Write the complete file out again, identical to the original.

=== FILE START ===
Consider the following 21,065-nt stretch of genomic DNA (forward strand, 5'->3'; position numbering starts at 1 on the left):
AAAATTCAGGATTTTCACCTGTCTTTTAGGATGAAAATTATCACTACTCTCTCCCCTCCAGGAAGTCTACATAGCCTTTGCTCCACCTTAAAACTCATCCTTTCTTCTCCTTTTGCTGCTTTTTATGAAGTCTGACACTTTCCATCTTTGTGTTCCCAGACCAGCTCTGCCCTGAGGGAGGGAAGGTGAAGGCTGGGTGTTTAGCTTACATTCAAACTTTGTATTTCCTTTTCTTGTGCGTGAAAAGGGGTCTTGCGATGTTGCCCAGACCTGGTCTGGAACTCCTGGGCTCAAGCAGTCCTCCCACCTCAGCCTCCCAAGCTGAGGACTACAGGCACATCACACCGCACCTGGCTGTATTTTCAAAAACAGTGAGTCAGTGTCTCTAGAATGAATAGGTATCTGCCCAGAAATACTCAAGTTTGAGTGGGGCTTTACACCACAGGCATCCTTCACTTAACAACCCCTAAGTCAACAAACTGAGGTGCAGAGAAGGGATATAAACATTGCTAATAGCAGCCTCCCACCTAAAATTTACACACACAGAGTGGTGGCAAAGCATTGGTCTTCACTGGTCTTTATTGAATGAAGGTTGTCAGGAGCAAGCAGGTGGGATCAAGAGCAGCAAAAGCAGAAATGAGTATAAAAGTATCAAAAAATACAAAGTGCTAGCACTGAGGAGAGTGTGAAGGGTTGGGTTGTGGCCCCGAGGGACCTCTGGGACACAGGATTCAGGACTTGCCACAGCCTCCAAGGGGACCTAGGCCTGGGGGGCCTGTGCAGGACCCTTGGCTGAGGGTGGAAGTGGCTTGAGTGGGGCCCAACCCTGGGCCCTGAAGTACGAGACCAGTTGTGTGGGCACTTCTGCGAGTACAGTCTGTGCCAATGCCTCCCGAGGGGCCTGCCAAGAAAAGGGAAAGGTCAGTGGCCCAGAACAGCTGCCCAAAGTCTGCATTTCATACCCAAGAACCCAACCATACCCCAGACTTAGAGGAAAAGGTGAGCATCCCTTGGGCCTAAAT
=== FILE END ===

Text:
Consider the following 21,065-nt stretch of genomic DNA (forward strand, 5'->3'; position numbering starts at 1 on the left):
AAAATTCAGGATTTTCACCTGTCTTTTAGGATGAAAATTATCACTACTCTCTCCCCTCCAGGAAGTCTACATAGCCTTTGCTCCACCTTAAAACTCATCCTTTCTTCTCCTTTTGCTGCTTTTTATGAAGTCTGACACTTTCCATCTTTGTGTTCCCAGACCAGCTCTGCCCTGAGGGAGGGAAGGTGAAGGCTGGGTGTTTAGCTTACATTCAAACTTTGTATTTCCTTTTCTTGTGCGTGAAAAGGGGTCTTGCGATGTTGCCCAGACCTGGTCTGGAACTCCTGGGCTCAAGCAGTCCTCCCACCTCAGCCTCCCAAGCTGAGGACTACAGGCACATCACACCGCACCTGGCTGTATTTTCAAAAACAGTGAGTCAGTGTCTCTAGAATGAATAGGTATCTGCCCAGAAATACTCAAGTTTGAGTGGGGCTTTACACCACAGGCATCCTTCACTTAACAACCCCTAAGTCAACAAACTGAGGTGCAGAGAAGGGATATAAACATTGCTAATAGCAGCCTCCCACCTAAAATTTACACACACAGAGTGGTGGCAAAGCATTGGTCTTCACTGGTCTTTATTGAATGAAGGTTGTCAGGAGCAAGCAGGTGGGATCAAGAGCAGCAAAAGCAGAAATGAGTATAAAAGTATCAAAAAATACAAAGTGCTAGCACTGAGGAGAGTGTGAAGGGTTGGGTTGTGGCCCCGAGGGACCTCTGGGACACAGGATTCAGGACTTGCCACAGCCTCCAAGGGGACCTAGGCCTGGGGGGCCTGTGCAGGACCCTTGGCTGAGGGTGGAAGTGGCTTGAGTGGGGCCCAACCCTGGGCCCTGAAGTACGAGACCAGTTGTGTGGGCACTTCTGCGAGTACAGTCTGTGCCAATGCCTCCCGAGGGGCCTGCCAAGAAAAGGGAAAGGTCAGTGGCCCAGAACAGCTGCCCAAAGTCTGCATTTCATACCCAAGAACCCAACCATACCCCAGACTTAGAGGAAAAGGTGAGCATCCCTTGGGCCTAAAT